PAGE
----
#SluggerReport: Trump and grown up politics, and #AE17 in South Belfast and North Down

So yesterday’s #SluggerReport featured commentary on the Trump issue (and should Kenny and/or May protest, in the former’s case not go to the Whitehouse for March 17th).  Kevin Meagher on Labour Uncut nails it for me:

We need to properly accept that Brexit means we are living in an age of realpolitik. Idealists who want to wag their fingers at Donald Trump are free to do so; but they should not pretend this is anything other than idle posturing.

Britain is leaving the EU and Donald Trump is now US President. These are now immutable facts. The task is to work with the grain of these twin realities and ameliorate the worst excesses of both.

On the election, two profiles (NB, this is presuming a similar turnout to last May). In South Belfast:

  • The projected quota is 6121, up from 5,247. Two candidates should come home with help of running mates: Alliance’s Paula Bradshaw on a party quota, and Claire Hanna who had 1.2. When the SDLP sweeper gets Hanna over, her other transfers should bring Mairtin O Muilleoir home.
  •  The DUP candidates, Emma Pengelly .7, and Chris Stalford .6, may look weak, but several Unionist candidates won’t be standing.  The UUs have another new face in, so it’s hard to see them breaking. Since the overall Unionist quota is 2.1, the two DUP seats should be safe.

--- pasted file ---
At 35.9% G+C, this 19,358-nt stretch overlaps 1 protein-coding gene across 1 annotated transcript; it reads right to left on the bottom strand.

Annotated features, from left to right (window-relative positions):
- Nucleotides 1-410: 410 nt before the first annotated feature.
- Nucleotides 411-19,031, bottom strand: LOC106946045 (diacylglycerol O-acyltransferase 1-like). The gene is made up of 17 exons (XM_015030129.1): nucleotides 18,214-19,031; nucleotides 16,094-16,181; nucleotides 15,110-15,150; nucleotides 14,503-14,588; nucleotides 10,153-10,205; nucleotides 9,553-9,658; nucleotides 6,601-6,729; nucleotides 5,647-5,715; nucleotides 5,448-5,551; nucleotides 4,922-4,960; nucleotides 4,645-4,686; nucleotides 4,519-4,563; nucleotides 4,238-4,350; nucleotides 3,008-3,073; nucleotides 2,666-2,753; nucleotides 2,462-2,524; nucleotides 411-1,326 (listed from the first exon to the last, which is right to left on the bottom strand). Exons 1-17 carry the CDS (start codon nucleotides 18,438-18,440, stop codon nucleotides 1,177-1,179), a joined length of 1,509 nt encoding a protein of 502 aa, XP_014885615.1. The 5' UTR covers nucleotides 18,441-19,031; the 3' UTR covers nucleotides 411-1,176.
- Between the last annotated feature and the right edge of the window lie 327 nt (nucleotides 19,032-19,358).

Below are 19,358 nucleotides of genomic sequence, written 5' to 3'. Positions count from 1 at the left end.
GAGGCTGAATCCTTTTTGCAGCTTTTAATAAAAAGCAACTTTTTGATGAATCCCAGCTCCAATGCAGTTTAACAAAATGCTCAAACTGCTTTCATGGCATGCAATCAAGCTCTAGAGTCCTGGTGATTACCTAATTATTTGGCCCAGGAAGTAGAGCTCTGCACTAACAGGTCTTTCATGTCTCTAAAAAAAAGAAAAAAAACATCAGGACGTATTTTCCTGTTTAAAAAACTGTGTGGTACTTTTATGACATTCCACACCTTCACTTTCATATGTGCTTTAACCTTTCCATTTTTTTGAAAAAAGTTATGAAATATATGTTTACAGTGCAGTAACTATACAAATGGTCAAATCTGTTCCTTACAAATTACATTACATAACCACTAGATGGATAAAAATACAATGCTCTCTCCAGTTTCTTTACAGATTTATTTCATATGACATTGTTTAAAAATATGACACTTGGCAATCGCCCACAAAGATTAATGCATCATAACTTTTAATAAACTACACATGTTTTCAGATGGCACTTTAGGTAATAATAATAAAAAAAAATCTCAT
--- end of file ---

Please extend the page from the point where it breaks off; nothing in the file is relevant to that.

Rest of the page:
• Greens Clare Bailey has by far the tallest order. This time Alliance should have little to share. Unless the RHI scandal plays strongly for her, even with transfers from the SDLP, it’s hard to see how she catches the DUP duo.

In North Down:

  • The clear rule in STV is: get in the top five with more than half a quota, and you are at least 90% there. In North Down, it seems the DUP have already recognised the implications, and have ported their Education minister next door to Strangford to try and keep him in the next Assembly.
  • The DUP have 2.5 quotas, but three of the top five places look certain to go to Stephen Farry (Alliance) on 1 quota, Alan Chambers (UUP) .93  and Agnew (Greens) .76. An even split (probably impossible on existing trends) would likely leave one of three DUP candidates behind.
  • As a footnote, whilst Weir has only been in Education seven months it’s telling that whilst in the Republic Ministerial office adds a premium, in Stormont it’s still a matter of some indifference to voters. If, or when, that changes perhaps we might finally be getting somewhere?

Do play with ElectionsNI’s great data and graphics to see how things went last year.